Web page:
By 2011, YouTube knew how to make money, but the team didn’t know how to increase viewership. This prompted YouTube executives to ask, “Which is more important? Money or viewership? Should we measure success by dollars or viewers?”

In contemplating these questions, the team realized that what really mattered was how much time people spent watching videos on YouTube. Consequently, they abandoned the old ways of defining success: number of clicks, number of views, and revenue amount. Instead, they focused on one thing, and one thing only: increasing the number of hours people spent watching YouTube videos.

Today, YouTube is more focused on social responsibility, and their new metric is not watch time, but user satisfaction. To this end, they measure the “likes” and “dislikes” of videos to recommend quality content to each user. To protect viewers’ emotional well-being, YouTube has policies that enforce warnings of sensitive content for children under 18, and don’t allow violent or dangerous content on the platform.


It’s not just the corporates at YouTube that care about quality over quantity. It’s the creatives on YouTube as well.

In YouTube Secrets, Benji Travis and Sean Cannell advise that to consistently post valuable content on your channel, you need to start with a clear vision of what unique value you intend your channel to provide.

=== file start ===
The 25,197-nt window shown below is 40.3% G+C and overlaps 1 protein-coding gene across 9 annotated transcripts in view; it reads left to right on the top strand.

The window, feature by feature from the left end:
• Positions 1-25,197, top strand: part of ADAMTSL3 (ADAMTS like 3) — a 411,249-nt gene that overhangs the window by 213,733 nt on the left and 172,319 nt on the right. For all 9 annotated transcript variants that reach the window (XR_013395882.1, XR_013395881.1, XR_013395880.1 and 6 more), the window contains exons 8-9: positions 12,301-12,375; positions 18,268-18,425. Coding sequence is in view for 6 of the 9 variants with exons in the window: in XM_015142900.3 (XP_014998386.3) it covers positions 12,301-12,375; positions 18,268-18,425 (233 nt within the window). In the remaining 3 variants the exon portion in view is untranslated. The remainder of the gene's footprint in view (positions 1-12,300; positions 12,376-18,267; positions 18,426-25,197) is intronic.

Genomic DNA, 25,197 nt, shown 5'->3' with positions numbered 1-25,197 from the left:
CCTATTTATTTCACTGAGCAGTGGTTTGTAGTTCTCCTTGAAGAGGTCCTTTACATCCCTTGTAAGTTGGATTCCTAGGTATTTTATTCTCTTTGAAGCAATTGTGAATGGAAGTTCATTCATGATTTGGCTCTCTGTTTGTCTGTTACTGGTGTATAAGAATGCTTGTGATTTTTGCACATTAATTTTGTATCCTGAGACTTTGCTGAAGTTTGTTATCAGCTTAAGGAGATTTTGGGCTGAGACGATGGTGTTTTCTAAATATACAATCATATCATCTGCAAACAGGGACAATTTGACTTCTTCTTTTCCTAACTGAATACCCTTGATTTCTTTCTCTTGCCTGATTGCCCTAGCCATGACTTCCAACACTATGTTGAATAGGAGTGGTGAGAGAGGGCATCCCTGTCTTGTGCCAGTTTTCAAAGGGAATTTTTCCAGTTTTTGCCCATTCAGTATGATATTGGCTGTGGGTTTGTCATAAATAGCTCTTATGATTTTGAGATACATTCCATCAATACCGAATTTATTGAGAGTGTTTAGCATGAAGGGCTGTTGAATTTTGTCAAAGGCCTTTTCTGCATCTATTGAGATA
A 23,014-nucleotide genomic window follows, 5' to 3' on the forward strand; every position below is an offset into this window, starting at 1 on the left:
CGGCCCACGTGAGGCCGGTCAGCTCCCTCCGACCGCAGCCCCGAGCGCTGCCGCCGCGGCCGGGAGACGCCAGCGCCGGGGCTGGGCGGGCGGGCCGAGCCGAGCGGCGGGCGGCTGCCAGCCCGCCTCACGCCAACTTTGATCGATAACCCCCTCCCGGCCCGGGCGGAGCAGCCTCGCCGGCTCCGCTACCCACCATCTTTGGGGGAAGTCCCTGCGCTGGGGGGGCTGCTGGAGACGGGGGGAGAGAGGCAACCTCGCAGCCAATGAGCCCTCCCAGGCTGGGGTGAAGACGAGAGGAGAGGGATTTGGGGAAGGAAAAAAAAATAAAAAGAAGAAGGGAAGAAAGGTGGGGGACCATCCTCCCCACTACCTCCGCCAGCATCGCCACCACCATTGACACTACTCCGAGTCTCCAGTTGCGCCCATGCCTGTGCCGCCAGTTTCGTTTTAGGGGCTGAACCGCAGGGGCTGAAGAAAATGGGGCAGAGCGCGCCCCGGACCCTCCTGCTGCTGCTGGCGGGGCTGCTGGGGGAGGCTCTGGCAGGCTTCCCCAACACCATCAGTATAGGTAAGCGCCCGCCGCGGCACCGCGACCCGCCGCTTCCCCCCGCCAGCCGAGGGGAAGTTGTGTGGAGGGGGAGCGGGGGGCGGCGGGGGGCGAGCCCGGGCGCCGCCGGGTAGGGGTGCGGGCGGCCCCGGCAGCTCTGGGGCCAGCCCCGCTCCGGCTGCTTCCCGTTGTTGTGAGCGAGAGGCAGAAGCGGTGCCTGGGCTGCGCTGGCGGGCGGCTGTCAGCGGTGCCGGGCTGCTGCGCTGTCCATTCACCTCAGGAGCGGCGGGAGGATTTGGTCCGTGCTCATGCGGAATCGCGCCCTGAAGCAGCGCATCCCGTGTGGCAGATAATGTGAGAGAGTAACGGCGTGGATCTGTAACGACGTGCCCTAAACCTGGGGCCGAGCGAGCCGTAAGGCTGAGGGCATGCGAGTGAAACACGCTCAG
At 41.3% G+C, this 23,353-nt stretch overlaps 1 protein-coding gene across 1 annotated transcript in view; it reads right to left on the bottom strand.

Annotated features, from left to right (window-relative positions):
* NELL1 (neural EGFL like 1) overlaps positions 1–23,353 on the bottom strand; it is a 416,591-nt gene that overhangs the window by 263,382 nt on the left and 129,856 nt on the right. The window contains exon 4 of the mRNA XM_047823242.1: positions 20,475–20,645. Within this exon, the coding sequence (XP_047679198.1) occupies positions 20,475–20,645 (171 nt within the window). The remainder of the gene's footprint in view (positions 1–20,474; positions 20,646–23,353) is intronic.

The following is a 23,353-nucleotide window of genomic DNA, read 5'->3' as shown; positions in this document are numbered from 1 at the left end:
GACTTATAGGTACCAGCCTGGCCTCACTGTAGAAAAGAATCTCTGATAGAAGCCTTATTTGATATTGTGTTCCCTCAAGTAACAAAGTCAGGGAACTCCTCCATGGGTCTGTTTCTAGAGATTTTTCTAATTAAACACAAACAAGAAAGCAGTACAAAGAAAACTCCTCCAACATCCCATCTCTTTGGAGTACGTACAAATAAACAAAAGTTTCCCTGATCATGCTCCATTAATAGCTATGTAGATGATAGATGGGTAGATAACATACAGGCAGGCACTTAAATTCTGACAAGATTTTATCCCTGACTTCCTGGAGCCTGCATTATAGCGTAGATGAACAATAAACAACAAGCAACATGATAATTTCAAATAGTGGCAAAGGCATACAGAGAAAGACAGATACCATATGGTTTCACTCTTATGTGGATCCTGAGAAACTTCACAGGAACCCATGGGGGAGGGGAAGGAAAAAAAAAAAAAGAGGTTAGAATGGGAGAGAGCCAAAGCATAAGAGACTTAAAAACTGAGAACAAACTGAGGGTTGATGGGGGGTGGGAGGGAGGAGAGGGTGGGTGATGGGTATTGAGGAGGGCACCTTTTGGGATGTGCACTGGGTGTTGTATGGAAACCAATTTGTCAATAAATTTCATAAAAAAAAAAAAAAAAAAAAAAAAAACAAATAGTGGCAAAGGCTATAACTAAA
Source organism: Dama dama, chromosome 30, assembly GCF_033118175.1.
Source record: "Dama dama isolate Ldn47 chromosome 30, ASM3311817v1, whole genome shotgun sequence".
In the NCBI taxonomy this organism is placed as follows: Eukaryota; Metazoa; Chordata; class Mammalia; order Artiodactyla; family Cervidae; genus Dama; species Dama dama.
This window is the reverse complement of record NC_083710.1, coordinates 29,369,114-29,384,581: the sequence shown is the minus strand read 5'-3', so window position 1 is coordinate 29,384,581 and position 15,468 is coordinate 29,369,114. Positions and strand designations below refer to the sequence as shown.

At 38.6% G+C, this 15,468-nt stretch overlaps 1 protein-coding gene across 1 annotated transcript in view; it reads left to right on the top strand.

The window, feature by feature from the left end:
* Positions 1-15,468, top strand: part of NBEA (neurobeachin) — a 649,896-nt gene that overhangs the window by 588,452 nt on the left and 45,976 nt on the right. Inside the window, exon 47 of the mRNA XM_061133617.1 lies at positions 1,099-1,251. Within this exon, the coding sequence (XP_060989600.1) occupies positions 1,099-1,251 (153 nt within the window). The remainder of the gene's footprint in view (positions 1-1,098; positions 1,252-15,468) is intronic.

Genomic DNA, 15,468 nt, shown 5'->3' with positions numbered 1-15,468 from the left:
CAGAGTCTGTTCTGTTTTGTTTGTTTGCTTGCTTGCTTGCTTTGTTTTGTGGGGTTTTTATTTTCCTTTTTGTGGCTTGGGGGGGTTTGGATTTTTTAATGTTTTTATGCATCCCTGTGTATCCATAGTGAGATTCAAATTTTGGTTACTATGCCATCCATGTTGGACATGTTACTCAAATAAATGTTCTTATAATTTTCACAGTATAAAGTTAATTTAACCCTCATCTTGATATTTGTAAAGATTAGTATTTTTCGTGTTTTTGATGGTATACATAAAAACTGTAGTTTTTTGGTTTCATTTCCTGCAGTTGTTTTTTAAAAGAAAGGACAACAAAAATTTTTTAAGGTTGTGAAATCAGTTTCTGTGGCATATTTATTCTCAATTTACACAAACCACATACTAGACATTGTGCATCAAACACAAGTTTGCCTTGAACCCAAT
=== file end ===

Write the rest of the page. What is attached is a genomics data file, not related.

To identify what unique value you should focus on, they suggest thinking about the things that you are both passionate about and especially good at. Maybe you have a unique message that you want to convey, or you intend to cover a subject that nobody else is posting videos about. Or maybe you’ll make videos on a subject that already has a lot of videos and viewers, but you’ve got a unique presentation style that enables you to motivate or entertain your audience in ways that other channels don’t.

Once you have a clear vision of what unique value your channel provides, start planning your videos by determining what specific value each video will provide. To keep the value of your videos as high as possible, the authors recommend brainstorming many video ideas and selecting only the best ideas for video topics.

Wrapping Up

Quality is better than quantity for several reasons. With this mindset, you’ll have a minimalist lifestyle that centers on happiness, health, and success. Otherwise, you’ll find little value in the things you care about the most.

What are other reasons why quality is better than quantity? Let us know in the comments below!

Why Quality Is Better Than Quantity in 4 Areas of Life

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Katie Doll

Somehow, Katie was able to pull off her childhood dream of creating a career around books after graduating with a degree in English and a concentration in Creative Writing. Her preferred genre of books has changed drastically over the years, from fantasy/dystopian young-adult to moving novels and non-fiction books on the human experience. Katie especially enjoys reading and writing about all things television, good and bad.